The Domain now consists of 300 acres with three separate Domains: Domain I, Domain II, and Domain III. Within a few years after the Domain I opened, it was already considered Austin’s “Second Downtown.” The three Domains now have “1.8 million square feet of retail space including more than 50 bars and restaurants, along with 1.5 million square feet of office space, 2,700 apartments and 775 hotel rooms.”
As critics pointed out at the time, there never was a need for the city to subsidize the Domain, with its prime location and high-end shopping, for the development to be profitable. Even after the Domain became a hugely profitable success, the Council has refused to ends its tax subsidy, which the Domain I’s owners still gets today. Domain II and III somehow thrived without any subsidy.
In 2004, Brian Rodgers, a local activist and commercial developer, sued the City to stop the Domain tax subsidies. A local court agreed, holding that the city had no obligation to continue the subsidies. Nonetheless, the City Council has continued to voluntarily give several million dollars a year in tax subsidies to the Domain—even though it’s inarguable that the Domain doesn’t need the tax breaks. And the “$37 million tax subsidy”, as critics predicted, has ballooned to $57 million.
Racist and Sexist Marketing. The Domain has been marketed to shoppers in ways that are troubling at best and racist and sexist at worst. A Domain II brochure revealed the “quintessential Domain Northside shopper” that Endeavor wanted: a “classy,” “well-heeled woman,” who carries a “Givenchy handbag,” “drives a BMW Series 6 [costing up to $100,000]… at night, and by day drives a Range Rover Sport [costing up to $130,000]”, and “is most likely to describe her ethnicity as Anglo, Jewish, or Asian.” Endeavor apologized, but the brochure’s intent could not be whitewashed away.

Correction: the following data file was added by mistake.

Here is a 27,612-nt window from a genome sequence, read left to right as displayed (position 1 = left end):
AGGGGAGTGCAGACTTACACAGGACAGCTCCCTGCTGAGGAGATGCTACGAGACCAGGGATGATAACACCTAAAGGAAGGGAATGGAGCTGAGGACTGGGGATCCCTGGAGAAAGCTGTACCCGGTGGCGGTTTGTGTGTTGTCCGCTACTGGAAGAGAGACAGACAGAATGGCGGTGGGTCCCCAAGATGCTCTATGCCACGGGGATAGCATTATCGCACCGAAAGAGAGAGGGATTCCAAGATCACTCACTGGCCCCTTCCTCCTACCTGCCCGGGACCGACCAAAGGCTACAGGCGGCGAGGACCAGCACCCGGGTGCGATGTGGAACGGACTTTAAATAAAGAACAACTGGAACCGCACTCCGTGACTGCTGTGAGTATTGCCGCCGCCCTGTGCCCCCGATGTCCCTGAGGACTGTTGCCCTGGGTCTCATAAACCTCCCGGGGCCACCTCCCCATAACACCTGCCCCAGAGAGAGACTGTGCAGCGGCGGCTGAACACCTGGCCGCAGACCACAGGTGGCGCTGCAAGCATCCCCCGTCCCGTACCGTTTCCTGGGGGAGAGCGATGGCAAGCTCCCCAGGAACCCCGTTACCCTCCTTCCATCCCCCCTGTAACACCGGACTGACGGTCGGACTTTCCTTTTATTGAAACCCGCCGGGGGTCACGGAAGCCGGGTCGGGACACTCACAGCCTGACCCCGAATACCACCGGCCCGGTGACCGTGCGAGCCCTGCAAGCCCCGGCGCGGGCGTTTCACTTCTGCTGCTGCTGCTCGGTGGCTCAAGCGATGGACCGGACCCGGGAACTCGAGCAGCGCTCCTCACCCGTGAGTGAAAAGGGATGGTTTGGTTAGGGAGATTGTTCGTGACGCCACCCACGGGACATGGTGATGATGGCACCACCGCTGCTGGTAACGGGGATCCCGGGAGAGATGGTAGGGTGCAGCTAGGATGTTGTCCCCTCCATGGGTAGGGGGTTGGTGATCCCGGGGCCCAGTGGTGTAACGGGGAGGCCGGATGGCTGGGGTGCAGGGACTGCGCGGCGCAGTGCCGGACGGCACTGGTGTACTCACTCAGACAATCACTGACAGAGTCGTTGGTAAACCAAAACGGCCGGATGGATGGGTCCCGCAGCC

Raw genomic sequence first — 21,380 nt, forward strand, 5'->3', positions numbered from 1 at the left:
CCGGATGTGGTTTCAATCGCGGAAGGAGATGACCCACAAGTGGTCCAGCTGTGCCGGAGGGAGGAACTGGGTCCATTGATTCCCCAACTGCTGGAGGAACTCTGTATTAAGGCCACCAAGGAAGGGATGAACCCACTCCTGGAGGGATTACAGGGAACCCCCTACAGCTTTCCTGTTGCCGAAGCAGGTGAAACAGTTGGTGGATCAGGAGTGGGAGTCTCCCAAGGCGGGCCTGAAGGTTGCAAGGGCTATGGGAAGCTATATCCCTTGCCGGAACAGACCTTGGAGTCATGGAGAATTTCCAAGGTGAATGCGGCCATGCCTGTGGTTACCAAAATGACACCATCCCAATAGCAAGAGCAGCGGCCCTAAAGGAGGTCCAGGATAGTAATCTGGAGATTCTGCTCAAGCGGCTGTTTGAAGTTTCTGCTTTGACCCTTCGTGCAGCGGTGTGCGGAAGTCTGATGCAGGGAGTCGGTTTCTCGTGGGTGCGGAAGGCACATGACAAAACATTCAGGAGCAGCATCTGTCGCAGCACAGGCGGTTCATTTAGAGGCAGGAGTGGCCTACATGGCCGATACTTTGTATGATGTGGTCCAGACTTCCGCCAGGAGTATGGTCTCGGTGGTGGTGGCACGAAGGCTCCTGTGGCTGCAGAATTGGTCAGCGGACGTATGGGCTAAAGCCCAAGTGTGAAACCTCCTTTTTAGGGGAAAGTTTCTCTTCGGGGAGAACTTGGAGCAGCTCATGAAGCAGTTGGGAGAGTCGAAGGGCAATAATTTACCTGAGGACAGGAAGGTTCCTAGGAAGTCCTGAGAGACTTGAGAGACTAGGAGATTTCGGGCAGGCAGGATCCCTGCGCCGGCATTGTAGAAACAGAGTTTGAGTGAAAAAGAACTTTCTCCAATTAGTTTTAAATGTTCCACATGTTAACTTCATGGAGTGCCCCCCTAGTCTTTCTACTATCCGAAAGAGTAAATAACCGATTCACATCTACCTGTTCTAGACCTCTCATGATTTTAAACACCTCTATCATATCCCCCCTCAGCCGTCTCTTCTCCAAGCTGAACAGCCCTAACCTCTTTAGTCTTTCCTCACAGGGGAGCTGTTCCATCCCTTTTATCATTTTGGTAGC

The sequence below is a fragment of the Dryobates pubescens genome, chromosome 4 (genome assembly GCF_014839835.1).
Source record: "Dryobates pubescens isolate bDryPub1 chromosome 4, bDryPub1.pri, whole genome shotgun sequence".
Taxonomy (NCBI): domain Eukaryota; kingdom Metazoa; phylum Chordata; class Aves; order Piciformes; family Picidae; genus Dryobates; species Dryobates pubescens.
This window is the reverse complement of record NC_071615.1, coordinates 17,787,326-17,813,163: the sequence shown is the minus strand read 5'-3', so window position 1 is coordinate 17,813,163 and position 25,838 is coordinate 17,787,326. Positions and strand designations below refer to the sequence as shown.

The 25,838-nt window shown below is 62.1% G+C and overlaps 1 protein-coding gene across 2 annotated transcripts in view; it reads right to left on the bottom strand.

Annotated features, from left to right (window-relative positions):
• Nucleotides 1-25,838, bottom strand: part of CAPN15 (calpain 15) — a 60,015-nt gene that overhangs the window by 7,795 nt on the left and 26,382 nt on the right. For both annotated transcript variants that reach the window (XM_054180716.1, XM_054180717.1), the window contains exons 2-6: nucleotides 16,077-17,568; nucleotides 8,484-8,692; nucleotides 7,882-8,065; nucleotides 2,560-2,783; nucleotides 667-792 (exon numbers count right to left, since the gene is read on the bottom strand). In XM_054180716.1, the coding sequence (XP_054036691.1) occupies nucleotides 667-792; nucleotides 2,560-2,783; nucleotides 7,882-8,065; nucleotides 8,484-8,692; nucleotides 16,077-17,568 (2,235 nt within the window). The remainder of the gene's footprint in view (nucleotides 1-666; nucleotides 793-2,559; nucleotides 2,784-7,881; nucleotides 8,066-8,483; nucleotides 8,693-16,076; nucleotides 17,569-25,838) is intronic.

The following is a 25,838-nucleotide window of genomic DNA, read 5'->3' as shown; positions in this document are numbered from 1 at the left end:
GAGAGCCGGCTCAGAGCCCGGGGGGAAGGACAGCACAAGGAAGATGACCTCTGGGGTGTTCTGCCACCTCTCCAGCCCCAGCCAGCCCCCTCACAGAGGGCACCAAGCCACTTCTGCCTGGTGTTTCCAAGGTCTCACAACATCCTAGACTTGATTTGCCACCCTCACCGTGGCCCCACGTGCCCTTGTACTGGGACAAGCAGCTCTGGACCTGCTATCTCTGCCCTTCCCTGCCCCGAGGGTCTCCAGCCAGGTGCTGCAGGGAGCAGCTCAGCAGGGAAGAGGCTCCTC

Reneging on Plaza Saltillo. Endeavor outbid other developers for Cap-Metro’s 10-acre prime Plaza Saltillo property, directly across I-35 from the Central Business District. Endeavor won the bid because it committed to providing 25% affordable housing units and limiting the height of its project. Later, in 2017, Endeavor asked the Council to let it back out of its commitments, now “put[ting] forth proposals for a zoning change to allow a 125-foot-tall office building not previously included in the plan, as well as taller residential buildings and the scaling back of affordable housing units. The proposed changes would allow the reduction of the number of affordable apartment units from the originally agreed-upon 200 to 141…”
The East Cesar Chavez Neighborhood “opposed the proposed allowable height increase, doubling of density (from 112,500 square feet to 259,000 square feet), a decrease in affordable housing, and an insufficient number of apartments that have more than one bedroom…”
The Council, however, let Endeavor re-trade the deal, making it much more profitable for Endeavor. Critics maintained that Endeavor never intended to fulfill its commitments to the neighborhood and city and that the bid should be reopened to allow for fair bidding competition.